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Your Carl Sagan Stories

Tuesday, March 04, 2014

Astrophysicist Neil deGrasse Tyson and host of "Cosmos 2014" will revisit the passion and evangelical energy of the late Carl Sagan by examining science, the unknown, and humanity's quest for understanding in what Tyson calls "the greatest story ever told." In many ways, the return of the "Cosmos" series is the return of the intellectual comet of Carl Sagan—he believed that the future was all about understanding science. Who is your Carl Sagan mentor today? Do you have a Sagan story? What would Dr. Sagan make of our world today?

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The Crimea Crisis: Views from Moscow & Ukraine

Tuesday, March 04, 2014

The international community is on edge as the crisis between Ukraine and Russia continues to develop. Today The Takeaway examines the crisis in Crimea from the Russian and Ukrainian perspectives. Dmitry Babich, political analyst for the Voice of Russia Radio, explains the view from Moscow. Representing the Ukrainian-American perspective is Borys Potapenko, former president and current vice chair of the Ukrainian Congress Committee in Detroit.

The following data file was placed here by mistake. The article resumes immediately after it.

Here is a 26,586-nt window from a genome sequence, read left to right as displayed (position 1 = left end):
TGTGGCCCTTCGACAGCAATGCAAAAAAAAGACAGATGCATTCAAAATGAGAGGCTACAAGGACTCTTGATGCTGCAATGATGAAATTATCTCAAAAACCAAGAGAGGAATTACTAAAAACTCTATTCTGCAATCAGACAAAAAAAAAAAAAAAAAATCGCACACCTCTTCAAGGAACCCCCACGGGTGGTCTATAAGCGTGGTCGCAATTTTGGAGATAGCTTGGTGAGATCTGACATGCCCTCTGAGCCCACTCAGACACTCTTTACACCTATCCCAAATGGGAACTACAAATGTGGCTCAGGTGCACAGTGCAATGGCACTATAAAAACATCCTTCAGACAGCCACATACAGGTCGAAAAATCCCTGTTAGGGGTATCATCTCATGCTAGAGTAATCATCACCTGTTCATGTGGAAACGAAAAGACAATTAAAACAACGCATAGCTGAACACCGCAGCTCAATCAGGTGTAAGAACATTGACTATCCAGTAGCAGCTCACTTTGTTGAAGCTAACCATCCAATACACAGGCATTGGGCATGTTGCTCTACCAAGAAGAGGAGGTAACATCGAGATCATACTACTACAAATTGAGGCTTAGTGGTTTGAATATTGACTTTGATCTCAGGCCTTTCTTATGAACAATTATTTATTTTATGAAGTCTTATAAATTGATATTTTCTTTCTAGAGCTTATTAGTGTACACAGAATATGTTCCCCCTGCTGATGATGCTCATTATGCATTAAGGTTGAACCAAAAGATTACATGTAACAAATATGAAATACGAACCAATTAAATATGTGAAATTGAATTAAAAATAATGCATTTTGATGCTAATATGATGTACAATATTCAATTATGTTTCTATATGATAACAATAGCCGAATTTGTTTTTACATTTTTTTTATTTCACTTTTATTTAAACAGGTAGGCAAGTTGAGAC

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Rep. Waxman on 40 Years in Congress

Tuesday, March 04, 2014

After four decades representing the 33rd district in the state of California, Democratic Congressman Henry Waxman has decided that this term will be his final one. Some like Big Tobacco and the fossil fuel industry will no doubt be glad to see Waxman say goodbye—he fought and won big battles to sanction or regulate those industries during his time in Congress. He sat down recently with Takeaway Washington correspondent Todd Zwillich to discuss his pioneering battles and the legacy he hopes to leave behind in Washington.

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The Economy Tells a Tale of 2000 Cities

Tuesday, March 04, 2014